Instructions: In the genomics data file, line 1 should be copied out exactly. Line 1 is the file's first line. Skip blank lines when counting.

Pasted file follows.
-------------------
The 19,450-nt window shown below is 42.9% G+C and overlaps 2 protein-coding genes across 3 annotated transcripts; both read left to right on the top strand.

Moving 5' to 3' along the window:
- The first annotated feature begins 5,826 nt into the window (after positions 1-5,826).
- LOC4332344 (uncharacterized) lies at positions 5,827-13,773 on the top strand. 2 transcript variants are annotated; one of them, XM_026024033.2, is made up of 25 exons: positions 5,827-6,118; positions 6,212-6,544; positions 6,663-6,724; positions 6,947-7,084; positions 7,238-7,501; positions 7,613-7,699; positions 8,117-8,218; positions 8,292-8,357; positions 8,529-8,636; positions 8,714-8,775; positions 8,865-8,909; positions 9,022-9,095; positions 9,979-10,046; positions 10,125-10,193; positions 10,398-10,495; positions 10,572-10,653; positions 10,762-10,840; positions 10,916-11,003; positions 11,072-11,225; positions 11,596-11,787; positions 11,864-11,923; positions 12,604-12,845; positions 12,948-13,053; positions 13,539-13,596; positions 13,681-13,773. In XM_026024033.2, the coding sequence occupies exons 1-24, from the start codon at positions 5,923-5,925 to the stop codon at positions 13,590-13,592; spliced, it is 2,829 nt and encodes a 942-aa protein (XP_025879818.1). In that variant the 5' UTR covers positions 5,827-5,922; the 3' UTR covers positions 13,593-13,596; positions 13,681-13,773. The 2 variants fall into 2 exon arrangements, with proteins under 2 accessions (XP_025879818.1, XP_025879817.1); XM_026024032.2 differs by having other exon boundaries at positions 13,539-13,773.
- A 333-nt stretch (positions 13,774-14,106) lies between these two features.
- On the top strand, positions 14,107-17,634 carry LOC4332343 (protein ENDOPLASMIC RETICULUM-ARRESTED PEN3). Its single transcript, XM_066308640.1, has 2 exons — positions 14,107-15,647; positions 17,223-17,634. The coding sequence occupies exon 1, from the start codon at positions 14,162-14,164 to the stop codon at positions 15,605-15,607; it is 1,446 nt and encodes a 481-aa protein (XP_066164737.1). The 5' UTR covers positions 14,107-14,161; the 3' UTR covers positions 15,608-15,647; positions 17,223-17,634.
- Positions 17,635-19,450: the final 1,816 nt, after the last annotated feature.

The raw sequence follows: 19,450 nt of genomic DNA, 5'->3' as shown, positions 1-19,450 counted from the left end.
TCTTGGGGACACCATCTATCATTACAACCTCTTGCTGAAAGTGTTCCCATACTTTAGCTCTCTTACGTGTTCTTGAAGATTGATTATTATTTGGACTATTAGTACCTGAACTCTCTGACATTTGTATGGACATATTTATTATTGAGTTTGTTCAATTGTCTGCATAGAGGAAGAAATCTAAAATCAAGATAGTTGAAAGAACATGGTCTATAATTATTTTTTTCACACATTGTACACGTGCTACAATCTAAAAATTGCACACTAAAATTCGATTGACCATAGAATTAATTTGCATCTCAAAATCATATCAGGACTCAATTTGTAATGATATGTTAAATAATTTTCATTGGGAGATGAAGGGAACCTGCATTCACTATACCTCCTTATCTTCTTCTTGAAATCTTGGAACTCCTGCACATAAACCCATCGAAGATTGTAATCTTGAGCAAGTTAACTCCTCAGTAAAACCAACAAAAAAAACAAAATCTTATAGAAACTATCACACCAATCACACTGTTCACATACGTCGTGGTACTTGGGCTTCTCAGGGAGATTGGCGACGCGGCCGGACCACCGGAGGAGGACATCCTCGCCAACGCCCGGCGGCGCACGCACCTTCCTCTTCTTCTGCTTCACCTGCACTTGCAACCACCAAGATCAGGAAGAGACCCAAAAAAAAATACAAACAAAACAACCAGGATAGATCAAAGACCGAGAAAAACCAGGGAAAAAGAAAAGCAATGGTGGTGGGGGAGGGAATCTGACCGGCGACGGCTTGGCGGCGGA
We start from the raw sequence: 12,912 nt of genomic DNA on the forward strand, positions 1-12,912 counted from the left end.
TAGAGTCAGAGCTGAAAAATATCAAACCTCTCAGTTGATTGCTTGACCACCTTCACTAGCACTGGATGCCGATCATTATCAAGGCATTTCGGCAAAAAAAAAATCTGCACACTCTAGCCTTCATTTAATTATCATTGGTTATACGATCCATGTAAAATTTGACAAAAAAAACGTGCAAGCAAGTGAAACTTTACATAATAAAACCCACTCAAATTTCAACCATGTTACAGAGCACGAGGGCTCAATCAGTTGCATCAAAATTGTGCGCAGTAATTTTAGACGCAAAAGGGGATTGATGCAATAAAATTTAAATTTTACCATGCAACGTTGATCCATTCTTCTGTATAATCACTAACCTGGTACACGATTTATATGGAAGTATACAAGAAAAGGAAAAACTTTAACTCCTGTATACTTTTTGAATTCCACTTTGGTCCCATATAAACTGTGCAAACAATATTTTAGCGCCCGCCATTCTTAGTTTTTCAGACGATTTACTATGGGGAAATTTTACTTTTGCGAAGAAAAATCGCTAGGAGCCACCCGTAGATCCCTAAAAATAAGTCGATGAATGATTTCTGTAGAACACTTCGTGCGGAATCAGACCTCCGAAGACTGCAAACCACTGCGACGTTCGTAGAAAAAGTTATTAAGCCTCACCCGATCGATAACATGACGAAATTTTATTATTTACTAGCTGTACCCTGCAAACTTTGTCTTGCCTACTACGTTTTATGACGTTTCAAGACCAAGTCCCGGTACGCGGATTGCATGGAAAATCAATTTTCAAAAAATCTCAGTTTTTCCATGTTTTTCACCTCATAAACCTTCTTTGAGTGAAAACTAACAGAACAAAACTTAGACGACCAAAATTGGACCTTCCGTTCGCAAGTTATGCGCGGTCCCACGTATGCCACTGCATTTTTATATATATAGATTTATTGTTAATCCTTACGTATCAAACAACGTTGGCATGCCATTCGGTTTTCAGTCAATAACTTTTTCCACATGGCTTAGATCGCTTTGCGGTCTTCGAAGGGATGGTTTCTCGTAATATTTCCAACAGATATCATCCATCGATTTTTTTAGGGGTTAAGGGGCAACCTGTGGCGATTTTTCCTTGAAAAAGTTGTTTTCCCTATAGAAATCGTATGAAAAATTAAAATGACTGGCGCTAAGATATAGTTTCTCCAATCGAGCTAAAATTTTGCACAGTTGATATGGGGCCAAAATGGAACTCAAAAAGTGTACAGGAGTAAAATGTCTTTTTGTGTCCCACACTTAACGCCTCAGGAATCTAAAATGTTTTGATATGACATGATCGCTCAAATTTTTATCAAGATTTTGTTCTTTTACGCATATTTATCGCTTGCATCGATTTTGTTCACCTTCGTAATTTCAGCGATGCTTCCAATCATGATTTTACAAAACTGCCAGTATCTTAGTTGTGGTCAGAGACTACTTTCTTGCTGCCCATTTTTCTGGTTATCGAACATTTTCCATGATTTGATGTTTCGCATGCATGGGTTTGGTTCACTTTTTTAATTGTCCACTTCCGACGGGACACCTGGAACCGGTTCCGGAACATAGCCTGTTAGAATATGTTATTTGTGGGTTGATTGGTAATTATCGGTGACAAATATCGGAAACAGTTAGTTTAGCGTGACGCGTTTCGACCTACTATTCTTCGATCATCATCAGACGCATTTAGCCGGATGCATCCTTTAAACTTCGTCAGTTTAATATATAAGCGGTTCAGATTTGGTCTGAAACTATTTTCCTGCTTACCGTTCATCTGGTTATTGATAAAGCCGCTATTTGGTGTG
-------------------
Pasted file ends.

The 19,450-nt window shown below is 42.9% G+C and overlaps 2 protein-coding genes across 3 annotated transcripts; both read left to right on the top strand.